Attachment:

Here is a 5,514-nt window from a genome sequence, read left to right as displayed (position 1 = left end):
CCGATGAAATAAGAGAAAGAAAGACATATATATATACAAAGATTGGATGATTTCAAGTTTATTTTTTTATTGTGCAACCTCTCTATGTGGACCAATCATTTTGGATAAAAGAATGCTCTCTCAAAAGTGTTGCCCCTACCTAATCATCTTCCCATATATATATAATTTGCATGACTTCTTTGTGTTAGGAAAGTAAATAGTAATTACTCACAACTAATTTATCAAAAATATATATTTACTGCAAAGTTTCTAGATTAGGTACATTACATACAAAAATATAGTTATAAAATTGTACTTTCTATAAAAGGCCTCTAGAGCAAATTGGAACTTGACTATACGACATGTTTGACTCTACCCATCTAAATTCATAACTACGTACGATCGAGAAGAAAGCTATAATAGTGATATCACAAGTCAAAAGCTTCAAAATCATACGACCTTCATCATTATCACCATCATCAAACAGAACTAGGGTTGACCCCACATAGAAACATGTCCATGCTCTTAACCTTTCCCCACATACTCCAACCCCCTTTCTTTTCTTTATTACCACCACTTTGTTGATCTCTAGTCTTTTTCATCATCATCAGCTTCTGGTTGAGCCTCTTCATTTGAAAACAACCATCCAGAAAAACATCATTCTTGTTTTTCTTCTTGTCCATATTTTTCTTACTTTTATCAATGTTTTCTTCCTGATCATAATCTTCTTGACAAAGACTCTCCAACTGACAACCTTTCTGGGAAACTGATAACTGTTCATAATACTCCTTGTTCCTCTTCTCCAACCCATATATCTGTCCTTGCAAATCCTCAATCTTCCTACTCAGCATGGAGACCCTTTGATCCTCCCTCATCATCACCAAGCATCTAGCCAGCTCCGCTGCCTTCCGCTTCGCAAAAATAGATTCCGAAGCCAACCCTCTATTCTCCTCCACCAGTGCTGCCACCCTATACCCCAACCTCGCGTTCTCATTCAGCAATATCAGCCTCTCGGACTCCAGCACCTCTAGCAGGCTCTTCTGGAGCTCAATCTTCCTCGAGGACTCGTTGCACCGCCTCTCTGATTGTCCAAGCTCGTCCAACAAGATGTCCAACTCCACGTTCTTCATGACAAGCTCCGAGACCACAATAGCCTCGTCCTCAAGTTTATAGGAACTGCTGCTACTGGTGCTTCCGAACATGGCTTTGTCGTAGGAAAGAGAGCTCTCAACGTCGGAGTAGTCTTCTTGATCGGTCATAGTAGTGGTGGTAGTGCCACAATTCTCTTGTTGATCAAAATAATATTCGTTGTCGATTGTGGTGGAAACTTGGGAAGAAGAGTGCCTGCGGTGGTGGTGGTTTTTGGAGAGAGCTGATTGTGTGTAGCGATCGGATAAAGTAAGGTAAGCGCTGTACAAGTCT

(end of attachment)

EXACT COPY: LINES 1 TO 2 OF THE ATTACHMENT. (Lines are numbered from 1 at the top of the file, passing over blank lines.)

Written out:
Here is a 5,514-nt window from a genome sequence, read left to right as displayed (position 1 = left end):
CCGATGAAATAAGAGAAAGAAAGACATATATATATACAAAGATTGGATGATTTCAAGTTTATTTTTTTATTGTGCAACCTCTCTATGTGGACCAATCATTTTGGATAAAAGAATGCTCTCTCAAAAGTGTTGCCCCTACCTAATCATCTTCCCATATATATATAATTTGCATGACTTCTTTGTGTTAGGAAAGTAAATAGTAATTACTCACAACTAATTTATCAAAAATATATATTTACTGCAAAGTTTCTAGATTAGGTACATTACATACAAAAATATAGTTATAAAATTGTACTTTCTATAAAAGGCCTCTAGAGCAAATTGGAACTTGACTATACGACATGTTTGACTCTACCCATCTAAATTCATAACTACGTACGATCGAGAAGAAAGCTATAATAGTGATATCACAAGTCAAAAGCTTCAAAATCATACGACCTTCATCATTATCACCATCATCAAACAGAACTAGGGTTGACCCCACATAGAAACATGTCCATGCTCTTAACCTTTCCCCACATACTCCAACCCCCTTTCTTTTCTTTATTACCACCACTTTGTTGATCTCTAGTCTTTTTCATCATCATCAGCTTCTGGTTGAGCCTCTTCATTTGAAAACAACCATCCAGAAAAACATCATTCTTGTTTTTCTTCTTGTCCATATTTTTCTTACTTTTATCAATGTTTTCTTCCTGATCATAATCTTCTTGACAAAGACTCTCCAACTGACAACCTTTCTGGGAAACTGATAACTGTTCATAATACTCCTTGTTCCTCTTCTCCAACCCATATATCTGTCCTTGCAAATCCTCAATCTTCCTACTCAGCATGGAGACCCTTTGATCCTCCCTCATCATCACCAAGCATCTAGCCAGCTCCGCTGCCTTCCGCTTCGCAAAAATAGATTCCGAAGCCAACCCTCTATTCTCCTCCACCAGTGCTGCCACCCTATACCCCAACCTCGCGTTCTCATTCAGCAATATCAGCCTCTCGGACTCCAGCACCTCTAGCAGGCTCTTCTGGAGCTCAATCTTCCTCGAGGACTCGTTGCACCGCCTCTCTGATTGTCCAAGCTCGTCCAACAAGATGTCCAACTCCACGTTCTTCATGACAAGCTCCGAGACCACAATAGCCTCGTCCTCAAGTTTATAGGAACTGCTGCTACTGGTGCTTCCGAACATGGCTTTGTCGTAGGAAAGAGAGCTCTCAACGTCGGAGTAGTCTTCTTGATCGGTCATAGTAGTGGTGGTAGTGCCACAATTCTCTTGTTGATCAAAATAATATTCGTTGTCGATTGTGGTGGAAACTTGGGAAGAAGAGTGCCTGCGGTGGTGGTGGTTTTTGGAGAGAGCTGATTGTGTGTAGCGATCGGATAAAGTAAGGTAAGCGCTGTACAAGTCT